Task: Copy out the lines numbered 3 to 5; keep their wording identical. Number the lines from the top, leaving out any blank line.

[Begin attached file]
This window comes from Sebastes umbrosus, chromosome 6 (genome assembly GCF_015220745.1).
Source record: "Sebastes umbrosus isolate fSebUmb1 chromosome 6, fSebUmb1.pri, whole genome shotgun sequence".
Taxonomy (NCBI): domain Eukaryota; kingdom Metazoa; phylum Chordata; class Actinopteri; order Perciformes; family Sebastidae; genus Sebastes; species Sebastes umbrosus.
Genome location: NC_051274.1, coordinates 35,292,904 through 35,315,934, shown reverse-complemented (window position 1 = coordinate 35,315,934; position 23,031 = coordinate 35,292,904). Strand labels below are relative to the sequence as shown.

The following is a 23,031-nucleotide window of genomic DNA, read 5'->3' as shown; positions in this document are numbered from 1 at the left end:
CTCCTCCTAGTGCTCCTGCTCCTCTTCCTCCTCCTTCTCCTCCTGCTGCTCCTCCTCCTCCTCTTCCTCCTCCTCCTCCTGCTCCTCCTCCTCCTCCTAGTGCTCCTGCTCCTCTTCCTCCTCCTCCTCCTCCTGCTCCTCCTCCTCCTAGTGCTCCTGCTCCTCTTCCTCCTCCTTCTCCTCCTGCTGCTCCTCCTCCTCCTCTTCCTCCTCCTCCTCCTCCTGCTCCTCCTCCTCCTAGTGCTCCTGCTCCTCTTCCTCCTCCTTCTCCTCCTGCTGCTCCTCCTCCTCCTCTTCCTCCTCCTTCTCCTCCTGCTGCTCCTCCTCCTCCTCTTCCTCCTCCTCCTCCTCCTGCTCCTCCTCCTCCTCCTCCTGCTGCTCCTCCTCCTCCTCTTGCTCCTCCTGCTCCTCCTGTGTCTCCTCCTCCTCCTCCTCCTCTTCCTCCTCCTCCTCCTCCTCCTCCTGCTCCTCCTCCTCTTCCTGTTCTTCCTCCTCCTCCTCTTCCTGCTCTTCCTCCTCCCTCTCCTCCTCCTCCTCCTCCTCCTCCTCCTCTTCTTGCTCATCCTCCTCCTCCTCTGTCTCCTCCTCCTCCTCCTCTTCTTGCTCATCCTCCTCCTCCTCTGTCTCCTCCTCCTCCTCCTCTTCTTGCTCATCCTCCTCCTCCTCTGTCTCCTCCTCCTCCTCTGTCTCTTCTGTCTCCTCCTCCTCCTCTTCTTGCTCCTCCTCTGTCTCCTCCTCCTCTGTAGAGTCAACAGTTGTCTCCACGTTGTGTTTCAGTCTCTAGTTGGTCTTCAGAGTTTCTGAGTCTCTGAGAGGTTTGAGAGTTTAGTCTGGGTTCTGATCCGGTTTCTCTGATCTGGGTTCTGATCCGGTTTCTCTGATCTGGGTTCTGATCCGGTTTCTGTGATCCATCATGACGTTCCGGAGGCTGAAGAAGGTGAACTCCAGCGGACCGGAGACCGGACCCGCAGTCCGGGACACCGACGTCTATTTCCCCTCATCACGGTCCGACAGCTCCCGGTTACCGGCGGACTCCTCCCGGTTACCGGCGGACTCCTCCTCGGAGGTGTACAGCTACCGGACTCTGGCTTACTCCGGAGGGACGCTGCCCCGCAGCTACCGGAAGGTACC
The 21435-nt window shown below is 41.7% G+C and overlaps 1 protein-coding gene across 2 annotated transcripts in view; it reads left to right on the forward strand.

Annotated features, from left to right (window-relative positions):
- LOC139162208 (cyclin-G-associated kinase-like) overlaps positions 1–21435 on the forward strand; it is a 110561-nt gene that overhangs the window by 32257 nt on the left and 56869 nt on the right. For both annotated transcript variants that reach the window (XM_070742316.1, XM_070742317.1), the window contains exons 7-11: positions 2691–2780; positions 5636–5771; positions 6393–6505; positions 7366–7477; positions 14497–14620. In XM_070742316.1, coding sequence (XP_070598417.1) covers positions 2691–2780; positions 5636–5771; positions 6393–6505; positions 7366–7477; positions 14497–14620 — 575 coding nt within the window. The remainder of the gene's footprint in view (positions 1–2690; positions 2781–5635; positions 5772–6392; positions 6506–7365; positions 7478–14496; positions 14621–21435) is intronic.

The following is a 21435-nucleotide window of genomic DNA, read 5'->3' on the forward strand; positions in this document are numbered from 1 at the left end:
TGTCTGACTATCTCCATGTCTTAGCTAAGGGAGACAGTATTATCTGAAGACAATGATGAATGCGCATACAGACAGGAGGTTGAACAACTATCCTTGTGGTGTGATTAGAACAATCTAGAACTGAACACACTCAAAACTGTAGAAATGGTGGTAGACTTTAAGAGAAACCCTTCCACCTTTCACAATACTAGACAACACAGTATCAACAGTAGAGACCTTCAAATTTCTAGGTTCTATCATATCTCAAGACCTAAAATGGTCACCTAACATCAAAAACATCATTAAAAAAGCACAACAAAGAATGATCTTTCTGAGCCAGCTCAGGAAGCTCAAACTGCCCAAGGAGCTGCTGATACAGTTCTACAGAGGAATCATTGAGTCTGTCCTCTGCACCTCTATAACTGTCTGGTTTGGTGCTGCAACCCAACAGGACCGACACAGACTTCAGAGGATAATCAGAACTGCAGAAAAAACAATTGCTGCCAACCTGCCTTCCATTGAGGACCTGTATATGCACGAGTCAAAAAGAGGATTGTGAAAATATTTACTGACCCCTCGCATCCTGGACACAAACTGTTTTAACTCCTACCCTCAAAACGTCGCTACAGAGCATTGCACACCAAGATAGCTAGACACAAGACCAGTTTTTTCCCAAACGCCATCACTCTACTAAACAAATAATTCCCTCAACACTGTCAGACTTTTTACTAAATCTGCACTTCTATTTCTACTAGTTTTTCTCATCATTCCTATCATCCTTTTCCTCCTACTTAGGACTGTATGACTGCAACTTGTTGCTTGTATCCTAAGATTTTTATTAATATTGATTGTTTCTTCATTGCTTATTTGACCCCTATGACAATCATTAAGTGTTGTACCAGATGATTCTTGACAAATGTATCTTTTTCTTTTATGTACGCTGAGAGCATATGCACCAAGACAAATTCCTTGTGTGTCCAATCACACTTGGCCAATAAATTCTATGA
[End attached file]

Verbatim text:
Taxonomy (NCBI): domain Eukaryota; kingdom Metazoa; phylum Chordata; class Actinopteri; order Perciformes; family Sebastidae; genus Sebastes; species Sebastes umbrosus.
Genome location: NC_051274.1, coordinates 35,292,904 through 35,315,934, shown reverse-complemented (window position 1 = coordinate 35,315,934; position 23,031 = coordinate 35,292,904). Strand labels below are relative to the sequence as shown.

The following is a 23,031-nucleotide window of genomic DNA, read 5'->3' as shown; positions in this document are numbered from 1 at the left end: